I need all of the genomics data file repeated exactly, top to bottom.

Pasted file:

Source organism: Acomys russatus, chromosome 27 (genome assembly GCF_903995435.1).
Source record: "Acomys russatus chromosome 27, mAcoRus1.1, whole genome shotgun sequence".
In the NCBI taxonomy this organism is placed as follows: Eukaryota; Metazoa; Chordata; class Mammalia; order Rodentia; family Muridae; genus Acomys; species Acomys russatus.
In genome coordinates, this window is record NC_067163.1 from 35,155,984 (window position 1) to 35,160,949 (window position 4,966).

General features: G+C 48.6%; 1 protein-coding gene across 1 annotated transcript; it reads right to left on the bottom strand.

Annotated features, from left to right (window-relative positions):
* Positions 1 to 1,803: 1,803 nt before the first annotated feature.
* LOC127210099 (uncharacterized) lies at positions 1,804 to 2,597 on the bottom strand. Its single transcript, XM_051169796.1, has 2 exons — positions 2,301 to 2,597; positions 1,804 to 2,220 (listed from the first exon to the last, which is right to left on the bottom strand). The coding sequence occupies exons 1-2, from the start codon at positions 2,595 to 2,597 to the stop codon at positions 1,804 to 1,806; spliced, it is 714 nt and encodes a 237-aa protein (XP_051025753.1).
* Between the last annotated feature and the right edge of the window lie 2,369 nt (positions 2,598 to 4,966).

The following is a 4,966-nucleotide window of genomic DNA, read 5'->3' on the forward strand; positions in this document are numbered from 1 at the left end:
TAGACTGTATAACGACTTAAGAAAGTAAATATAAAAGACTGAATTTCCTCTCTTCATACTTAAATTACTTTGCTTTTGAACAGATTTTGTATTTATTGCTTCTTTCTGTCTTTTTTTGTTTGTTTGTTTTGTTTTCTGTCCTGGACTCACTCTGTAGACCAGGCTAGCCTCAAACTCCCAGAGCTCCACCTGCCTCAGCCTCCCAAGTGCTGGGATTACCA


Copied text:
Source organism: Acomys russatus, chromosome 27 (genome assembly GCF_903995435.1).
Source record: "Acomys russatus chromosome 27, mAcoRus1.1, whole genome shotgun sequence".
In the NCBI taxonomy this organism is placed as follows: Eukaryota; Metazoa; Chordata; class Mammalia; order Rodentia; family Muridae; genus Acomys; species Acomys russatus.
In genome coordinates, this window is record NC_067163.1 from 35,155,984 (window position 1) to 35,160,949 (window position 4,966).

General features: G+C 48.6%; 1 protein-coding gene across 1 annotated transcript; it reads right to left on the bottom strand.

Annotated features, from left to right (window-relative positions):
* Positions 1 to 1,803: 1,803 nt before the first annotated feature.
* LOC127210099 (uncharacterized) lies at positions 1,804 to 2,597 on the bottom strand. Its single transcript, XM_051169796.1, has 2 exons — positions 2,301 to 2,597; positions 1,804 to 2,220 (listed from the first exon to the last, which is right to left on the bottom strand). The coding sequence occupies exons 1-2, from the start codon at positions 2,595 to 2,597 to the stop codon at positions 1,804 to 1,806; spliced, it is 714 nt and encodes a 237-aa protein (XP_051025753.1).
* Between the last annotated feature and the right edge of the window lie 2,369 nt (positions 2,598 to 4,966).

The following is a 4,966-nucleotide window of genomic DNA, read 5'->3' on the forward strand; positions in this document are numbered from 1 at the left end:
TAGACTGTATAACGACTTAAGAAAGTAAATATAAAAGACTGAATTTCCTCTCTTCATACTTAAATTACTTTGCTTTTGAACAGATTTTGTATTTATTGCTTCTTTCTGTCTTTTTTTGTTTGTTTGTTTTGTTTTCTGTCCTGGACTCACTCTGTAGACCAGGCTAGCCTCAAACTCCCAGAGCTCCACCTGCCTCAGCCTCCCAAGTGCTGGGATTACCA